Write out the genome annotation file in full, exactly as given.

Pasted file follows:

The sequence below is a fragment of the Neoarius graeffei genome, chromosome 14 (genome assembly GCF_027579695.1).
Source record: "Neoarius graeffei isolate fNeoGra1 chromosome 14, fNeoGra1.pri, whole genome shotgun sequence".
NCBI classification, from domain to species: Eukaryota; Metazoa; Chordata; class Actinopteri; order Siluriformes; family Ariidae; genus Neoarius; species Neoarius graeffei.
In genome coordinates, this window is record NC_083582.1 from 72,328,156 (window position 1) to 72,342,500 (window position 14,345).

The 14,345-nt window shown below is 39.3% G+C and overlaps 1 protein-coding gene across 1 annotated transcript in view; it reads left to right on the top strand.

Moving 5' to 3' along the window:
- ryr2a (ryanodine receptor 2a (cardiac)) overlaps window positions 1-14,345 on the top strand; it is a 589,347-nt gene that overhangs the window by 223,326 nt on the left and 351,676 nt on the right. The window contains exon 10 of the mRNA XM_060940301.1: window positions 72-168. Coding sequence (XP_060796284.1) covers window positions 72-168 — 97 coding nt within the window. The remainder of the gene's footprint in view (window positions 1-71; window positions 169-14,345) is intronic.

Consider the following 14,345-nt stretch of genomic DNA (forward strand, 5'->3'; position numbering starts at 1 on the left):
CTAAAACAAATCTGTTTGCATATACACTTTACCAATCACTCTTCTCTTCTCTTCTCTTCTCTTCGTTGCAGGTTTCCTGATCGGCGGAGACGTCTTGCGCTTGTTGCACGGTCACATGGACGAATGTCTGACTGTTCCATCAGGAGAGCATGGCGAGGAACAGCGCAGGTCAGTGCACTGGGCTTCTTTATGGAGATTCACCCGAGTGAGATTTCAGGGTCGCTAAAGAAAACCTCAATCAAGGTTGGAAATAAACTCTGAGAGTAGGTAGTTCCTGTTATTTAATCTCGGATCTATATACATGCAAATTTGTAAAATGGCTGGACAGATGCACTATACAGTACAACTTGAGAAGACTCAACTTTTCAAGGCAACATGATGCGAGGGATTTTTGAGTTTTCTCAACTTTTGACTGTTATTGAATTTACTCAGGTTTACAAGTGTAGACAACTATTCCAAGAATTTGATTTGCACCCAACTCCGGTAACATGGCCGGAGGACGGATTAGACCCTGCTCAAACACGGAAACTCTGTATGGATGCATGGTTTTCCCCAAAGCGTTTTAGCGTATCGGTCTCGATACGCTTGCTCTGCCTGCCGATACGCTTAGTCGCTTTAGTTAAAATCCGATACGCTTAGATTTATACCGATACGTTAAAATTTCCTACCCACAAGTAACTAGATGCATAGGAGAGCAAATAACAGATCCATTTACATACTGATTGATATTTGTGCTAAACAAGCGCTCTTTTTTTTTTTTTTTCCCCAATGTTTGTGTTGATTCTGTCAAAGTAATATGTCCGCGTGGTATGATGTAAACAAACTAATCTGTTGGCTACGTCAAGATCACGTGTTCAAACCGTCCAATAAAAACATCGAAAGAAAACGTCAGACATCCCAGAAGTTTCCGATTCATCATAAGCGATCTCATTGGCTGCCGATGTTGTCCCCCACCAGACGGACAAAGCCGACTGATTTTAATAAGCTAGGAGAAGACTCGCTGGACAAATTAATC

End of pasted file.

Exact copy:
The sequence below is a fragment of the Neoarius graeffei genome, chromosome 14 (genome assembly GCF_027579695.1).
Source record: "Neoarius graeffei isolate fNeoGra1 chromosome 14, fNeoGra1.pri, whole genome shotgun sequence".
NCBI classification, from domain to species: Eukaryota; Metazoa; Chordata; class Actinopteri; order Siluriformes; family Ariidae; genus Neoarius; species Neoarius graeffei.
In genome coordinates, this window is record NC_083582.1 from 72,328,156 (window position 1) to 72,342,500 (window position 14,345).

The 14,345-nt window shown below is 39.3% G+C and overlaps 1 protein-coding gene across 1 annotated transcript in view; it reads left to right on the top strand.

Moving 5' to 3' along the window:
- ryr2a (ryanodine receptor 2a (cardiac)) overlaps window positions 1-14,345 on the top strand; it is a 589,347-nt gene that overhangs the window by 223,326 nt on the left and 351,676 nt on the right. The window contains exon 10 of the mRNA XM_060940301.1: window positions 72-168. Coding sequence (XP_060796284.1) covers window positions 72-168 — 97 coding nt within the window. The remainder of the gene's footprint in view (window positions 1-71; window positions 169-14,345) is intronic.

Consider the following 14,345-nt stretch of genomic DNA (forward strand, 5'->3'; position numbering starts at 1 on the left):
CTAAAACAAATCTGTTTGCATATACACTTTACCAATCACTCTTCTCTTCTCTTCTCTTCTCTTCGTTGCAGGTTTCCTGATCGGCGGAGACGTCTTGCGCTTGTTGCACGGTCACATGGACGAATGTCTGACTGTTCCATCAGGAGAGCATGGCGAGGAACAGCGCAGGTCAGTGCACTGGGCTTCTTTATGGAGATTCACCCGAGTGAGATTTCAGGGTCGCTAAAGAAAACCTCAATCAAGGTTGGAAATAAACTCTGAGAGTAGGTAGTTCCTGTTATTTAATCTCGGATCTATATACATGCAAATTTGTAAAATGGCTGGACAGATGCACTATACAGTACAACTTGAGAAGACTCAACTTTTCAAGGCAACATGATGCGAGGGATTTTTGAGTTTTCTCAACTTTTGACTGTTATTGAATTTACTCAGGTTTACAAGTGTAGACAACTATTCCAAGAATTTGATTTGCACCCAACTCCGGTAACATGGCCGGAGGACGGATTAGACCCTGCTCAAACACGGAAACTCTGTATGGATGCATGGTTTTCCCCAAAGCGTTTTAGCGTATCGGTCTCGATACGCTTGCTCTGCCTGCCGATACGCTTAGTCGCTTTAGTTAAAATCCGATACGCTTAGATTTATACCGATACGTTAAAATTTCCTACCCACAAGTAACTAGATGCATAGGAGAGCAAATAACAGATCCATTTACATACTGATTGATATTTGTGCTAAACAAGCGCTCTTTTTTTTTTTTTTTCCCCAATGTTTGTGTTGATTCTGTCAAAGTAATATGTCCGCGTGGTATGATGTAAACAAACTAATCTGTTGGCTACGTCAAGATCACGTGTTCAAACCGTCCAATAAAAACATCGAAAGAAAACGTCAGACATCCCAGAAGTTTCCGATTCATCATAAGCGATCTCATTGGCTGCCGATGTTGTCCCCCACCAGACGGACAAAGCCGACTGATTTTAATAAGCTAGGAGAAGACTCGCTGGACAAATTAATC